Tiny Tech Gains in Stature
Nanotech is slowly migrating from the lab to the street, and it’s getting noticed.
Until recently nanotechnology has been little more than a buzzword for many, with the major announcements in the space being mostly about using nanoparticle technology in traditional materials applications. But new technology and capabilities are moving nanotech from the realm of science fiction into the realm of the real for application areas previously unthought-of.
I had the opportunity to take a closer look at nanotech (no pun intended) at a recent event held by a group including the German Center for Research and Innovation, ConRuhr North America, and the Center for Nanointegration Duisburg-Essen. NanoArt New York, held at the German House in Manhattan, combined a discussion of the science of nanotech with an exhibition of the art of nanotech. Not only are images of nanoscale structures quite impressive, some of them are also quite beautiful.
The presenters included Vincent Caprio, the Executive Director of the NanoBusiness Commercialization Association (www.nanobca.org) who talked about market issues and obstacles to nanotech adoption. He also correctly pointed out that nanotech needs to identify itself more strongly as an industry, and present the technology as a core enabler for next-generation devices and processes. Another presenter, Axel Lorke, the Director of the Center for Nanointegration Duisburg-Essen, not only discussed the future of nanotechnology in microdevices with nanoscale features but pointed out that nanotechnology is already all around us, and not just in materials applications. For example, semiconductor fabrication now occurs at the Nanoscale, and the operational speed of those devices has been measured in nanoseconds (1GHz = 1ns) for some time now. Cherie Kagan, in her role (among many) as the Director of the UPenn Energy Commercialization Initiative, is also exploring the use of nanostructured assemblies and thin films to enhance the performance of electronic, optoelectronic, and photonic devices. Her presentation covered areas where materials and electronic science cross paths in nanotechnology. Dr. Rolf Kinne was our host as the Director of ConRuhr, which has a multinational research facility in NY State.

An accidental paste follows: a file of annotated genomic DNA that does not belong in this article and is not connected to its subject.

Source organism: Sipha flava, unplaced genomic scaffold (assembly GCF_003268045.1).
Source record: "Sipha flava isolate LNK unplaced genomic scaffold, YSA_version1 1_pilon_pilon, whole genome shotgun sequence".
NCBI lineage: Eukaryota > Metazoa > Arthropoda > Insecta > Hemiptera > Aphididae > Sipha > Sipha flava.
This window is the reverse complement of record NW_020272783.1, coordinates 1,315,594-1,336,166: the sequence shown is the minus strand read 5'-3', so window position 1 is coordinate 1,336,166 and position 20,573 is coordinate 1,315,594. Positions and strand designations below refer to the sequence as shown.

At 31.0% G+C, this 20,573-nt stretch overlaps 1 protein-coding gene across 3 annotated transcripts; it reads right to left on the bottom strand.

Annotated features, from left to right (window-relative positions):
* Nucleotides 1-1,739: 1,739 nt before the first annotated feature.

The biggest impression to me from all the presentations that evening was that although nanotech is a powerful enabling core technology, the lack of understanding by those unacquainted with it coupled with the lack of a unifying industry segment means that nanotech will make inroads into the marketplace, but they will be diverse in nature and not supported by a central industry group. What nanotech needs is an identity makeover, showing that it isn’t just the grist for science fiction (full disclosure, my 2005 novel Cyberchild also has nanoscale microbots in it) but is a comprehensive array of related technologies that is already in quite a few products, with its best days ahead of it.